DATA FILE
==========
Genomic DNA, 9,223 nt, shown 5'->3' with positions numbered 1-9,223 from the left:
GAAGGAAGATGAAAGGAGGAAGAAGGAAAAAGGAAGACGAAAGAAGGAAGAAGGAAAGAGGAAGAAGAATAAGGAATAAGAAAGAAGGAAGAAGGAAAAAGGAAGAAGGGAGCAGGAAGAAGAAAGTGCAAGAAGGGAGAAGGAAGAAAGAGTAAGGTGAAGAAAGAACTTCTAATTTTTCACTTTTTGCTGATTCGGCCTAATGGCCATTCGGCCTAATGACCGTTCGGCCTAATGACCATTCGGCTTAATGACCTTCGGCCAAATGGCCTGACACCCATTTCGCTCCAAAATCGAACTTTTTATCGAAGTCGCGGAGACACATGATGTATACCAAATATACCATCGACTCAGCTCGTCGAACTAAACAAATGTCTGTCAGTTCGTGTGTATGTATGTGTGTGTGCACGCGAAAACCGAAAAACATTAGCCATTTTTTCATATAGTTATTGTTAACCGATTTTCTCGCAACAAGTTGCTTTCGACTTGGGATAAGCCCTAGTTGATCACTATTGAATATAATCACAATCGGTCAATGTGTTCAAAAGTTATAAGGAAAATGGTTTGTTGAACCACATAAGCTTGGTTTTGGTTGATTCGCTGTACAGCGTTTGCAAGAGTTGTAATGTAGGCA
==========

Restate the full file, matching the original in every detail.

Genomic DNA, 9,223 nt, shown 5'->3' with positions numbered 1-9,223 from the left:
GAAGGAAGATGAAAGGAGGAAGAAGGAAAAAGGAAGACGAAAGAAGGAAGAAGGAAAGAGGAAGAAGAATAAGGAATAAGAAAGAAGGAAGAAGGAAAAAGGAAGAAGGGAGCAGGAAGAAGAAAGTGCAAGAAGGGAGAAGGAAGAAAGAGTAAGGTGAAGAAAGAACTTCTAATTTTTCACTTTTTGCTGATTCGGCCTAATGGCCATTCGGCCTAATGACCGTTCGGCCTAATGACCATTCGGCTTAATGACCTTCGGCCAAATGGCCTGACACCCATTTCGCTCCAAAATCGAACTTTTTATCGAAGTCGCGGAGACACATGATGTATACCAAATATACCATCGACTCAGCTCGTCGAACTAAACAAATGTCTGTCAGTTCGTGTGTATGTATGTGTGTGTGCACGCGAAAACCGAAAAACATTAGCCATTTTTTCATATAGTTATTGTTAACCGATTTTCTCGCAACAAGTTGCTTTCGACTTGGGATAAGCCCTAGTTGATCACTATTGAATATAATCACAATCGGTCAATGTGTTCAAAAGTTATAAGGAAAATGGTTTGTTGAACCACATAAGCTTGGTTTTGGTTGATTCGCTGTACAGCGTTTGCAAGAGTTGTAATGTAGGCA